Ted Nicholas: Headlines that sell millions
If a copywriter who has sold more than $6 billion worth of products shared a few pointers about writing headlines that sell… Would you listen to him? Yep, me too.
One of the best ways to educate ourselves as copywriters is to listen to the advice of marketers who started selling products long before the internet age. And without a doubt, Ted Nicholas is one of the first names that should come to mind.
When you look at lists of top copywriters you don’t always see his name – he doesn’t seem to get quite the publicity as, Dan Kennedy, John Carlton or T Harv Eker. But when Ted Nicholas shares his wisdom, I shut up and pay attention.
At age 21, Ted Nicholas started a candy business when he was $96K in debt (talk about pressure). And using not much else than the power of good copywriting, he grew this candy business to 30 different franchises – earning him quite a reputation in the ad business.
He then went on to self-publish several books and courses, and quickly gained fame as an information marketing mogul. To many of us, he is considered a living legend. And even as a multi-millionaire, he’s still rocking as a high-paid marketing consultant.
When a master copywriter talks about headlines...
When asked about his methodology for coming up with headlines that sell millions. Ted says: “73% Of the buying decision is made at the point of the headline”.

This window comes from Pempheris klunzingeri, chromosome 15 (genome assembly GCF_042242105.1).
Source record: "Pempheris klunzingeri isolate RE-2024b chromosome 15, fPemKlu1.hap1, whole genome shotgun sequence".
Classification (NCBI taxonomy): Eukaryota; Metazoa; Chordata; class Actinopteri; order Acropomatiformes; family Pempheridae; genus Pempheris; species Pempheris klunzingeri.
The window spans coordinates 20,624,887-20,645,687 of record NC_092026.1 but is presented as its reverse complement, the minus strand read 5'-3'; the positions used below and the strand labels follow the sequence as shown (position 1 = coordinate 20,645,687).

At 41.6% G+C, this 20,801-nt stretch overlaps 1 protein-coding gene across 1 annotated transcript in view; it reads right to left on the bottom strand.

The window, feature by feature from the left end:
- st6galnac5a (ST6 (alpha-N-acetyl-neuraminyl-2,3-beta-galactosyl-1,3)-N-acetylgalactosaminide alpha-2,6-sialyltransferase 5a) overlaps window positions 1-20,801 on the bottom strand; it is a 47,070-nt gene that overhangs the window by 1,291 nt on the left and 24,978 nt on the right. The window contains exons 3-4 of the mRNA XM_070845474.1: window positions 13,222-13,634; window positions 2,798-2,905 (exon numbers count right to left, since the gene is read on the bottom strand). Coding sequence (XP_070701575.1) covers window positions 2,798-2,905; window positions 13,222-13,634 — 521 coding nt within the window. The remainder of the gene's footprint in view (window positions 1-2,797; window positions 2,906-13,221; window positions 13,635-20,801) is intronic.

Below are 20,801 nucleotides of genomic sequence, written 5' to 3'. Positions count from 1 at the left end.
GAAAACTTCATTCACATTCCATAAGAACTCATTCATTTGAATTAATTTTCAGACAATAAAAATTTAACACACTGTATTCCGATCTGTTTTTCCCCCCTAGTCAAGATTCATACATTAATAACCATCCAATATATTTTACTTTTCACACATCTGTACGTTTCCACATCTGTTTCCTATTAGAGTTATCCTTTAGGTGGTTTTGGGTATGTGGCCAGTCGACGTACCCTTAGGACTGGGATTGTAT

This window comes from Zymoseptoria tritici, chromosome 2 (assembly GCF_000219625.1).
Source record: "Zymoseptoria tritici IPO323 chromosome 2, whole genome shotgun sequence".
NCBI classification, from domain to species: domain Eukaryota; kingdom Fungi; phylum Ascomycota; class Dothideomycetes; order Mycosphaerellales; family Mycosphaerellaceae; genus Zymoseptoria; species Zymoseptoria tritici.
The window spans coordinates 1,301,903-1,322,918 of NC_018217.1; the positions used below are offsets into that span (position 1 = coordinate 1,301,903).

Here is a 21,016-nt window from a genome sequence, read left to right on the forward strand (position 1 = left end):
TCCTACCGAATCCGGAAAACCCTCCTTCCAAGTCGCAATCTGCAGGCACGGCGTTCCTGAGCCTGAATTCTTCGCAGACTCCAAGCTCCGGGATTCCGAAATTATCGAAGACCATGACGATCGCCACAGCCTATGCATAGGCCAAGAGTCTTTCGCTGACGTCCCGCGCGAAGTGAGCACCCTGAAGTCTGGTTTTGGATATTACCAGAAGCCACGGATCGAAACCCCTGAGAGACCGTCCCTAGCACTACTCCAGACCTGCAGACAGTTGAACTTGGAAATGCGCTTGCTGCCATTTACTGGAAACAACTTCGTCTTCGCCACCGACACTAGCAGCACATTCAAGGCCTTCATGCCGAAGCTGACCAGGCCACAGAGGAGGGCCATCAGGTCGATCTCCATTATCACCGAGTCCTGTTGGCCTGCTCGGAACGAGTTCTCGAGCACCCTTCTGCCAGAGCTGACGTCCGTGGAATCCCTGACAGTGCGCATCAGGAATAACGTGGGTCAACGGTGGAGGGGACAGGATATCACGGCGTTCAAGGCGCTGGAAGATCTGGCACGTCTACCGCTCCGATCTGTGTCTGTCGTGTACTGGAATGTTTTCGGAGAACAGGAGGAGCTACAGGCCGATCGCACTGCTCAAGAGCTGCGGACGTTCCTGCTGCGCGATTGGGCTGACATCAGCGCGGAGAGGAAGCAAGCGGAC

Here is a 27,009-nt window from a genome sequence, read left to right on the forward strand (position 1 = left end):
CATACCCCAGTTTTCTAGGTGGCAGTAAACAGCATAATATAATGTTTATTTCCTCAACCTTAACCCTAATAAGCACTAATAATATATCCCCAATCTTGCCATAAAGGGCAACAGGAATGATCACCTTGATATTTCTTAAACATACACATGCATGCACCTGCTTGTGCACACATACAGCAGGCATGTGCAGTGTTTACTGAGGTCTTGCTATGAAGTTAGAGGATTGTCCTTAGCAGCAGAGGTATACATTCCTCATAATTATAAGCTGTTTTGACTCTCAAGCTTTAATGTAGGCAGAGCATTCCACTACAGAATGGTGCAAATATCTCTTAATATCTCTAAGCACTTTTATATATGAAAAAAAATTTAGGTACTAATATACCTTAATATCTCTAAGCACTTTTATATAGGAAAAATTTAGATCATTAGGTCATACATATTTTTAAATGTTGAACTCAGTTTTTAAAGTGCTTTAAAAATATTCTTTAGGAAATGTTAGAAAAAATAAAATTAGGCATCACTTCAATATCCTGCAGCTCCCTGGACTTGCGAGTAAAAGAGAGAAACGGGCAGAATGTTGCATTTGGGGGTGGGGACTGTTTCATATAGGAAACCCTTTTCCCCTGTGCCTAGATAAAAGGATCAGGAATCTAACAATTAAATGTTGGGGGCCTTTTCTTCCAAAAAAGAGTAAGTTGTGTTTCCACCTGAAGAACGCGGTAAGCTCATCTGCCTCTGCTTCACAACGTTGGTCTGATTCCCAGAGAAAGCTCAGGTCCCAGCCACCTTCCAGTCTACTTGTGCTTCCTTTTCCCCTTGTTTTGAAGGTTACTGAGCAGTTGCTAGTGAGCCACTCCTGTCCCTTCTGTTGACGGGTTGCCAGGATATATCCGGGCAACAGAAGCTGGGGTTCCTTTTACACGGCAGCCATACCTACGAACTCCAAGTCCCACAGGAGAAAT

And before you raise an eyebrow at that his claim, consider that Ted has spent around $100 million dollars over the years testing every aspect of copy in his campaigns. And that he always does several headline tests for each campaign.
Why? Ted explains: “With exactly the same body copy, the winning headline alone can pull 8 to 15 times MORE when compared to the losing headline.”
Most copywriters take shortcuts with headlines at some point, to the detriment of the sales letter. A classic example are the long-winded headlines we see everyday being slapped on online sales letters. Rather than taking the risk of chosing the wrong kind of shortcut, Ted recommends his “fill-in-the-blank” shortcut for writing headlines.
According to him, all headlines fall into one of these 11 categories:
1) How to (Blank)
2) The secrets of (Blank)
3) Stacked benefits
4) Problem / Solution
5) How to / Guaranteed
6) Get (Benefit) fast, Regardless...
7) Problem solver
8) Visualize it...
9) Ways to / Reasons why
10) If... Then...
11) A mix of the previous
Here’s an example of a mixed headline works. On this one, I'm using both the “Problem Solver” and the “How to / Guarantee” templates:
“No More Bad Hair Days”
Here’s A Proven Way To Have That Picture-Perfect Hollywood Look Any Day Of The Week… Guaranteed!
The next time you brainstorm headlines for a sales letter, a video, an e-mail or even for a PPC campaign, pull out this list. Try to write a few headlines for each of the categories and then choose the strongest headline from each category and then test it against the others.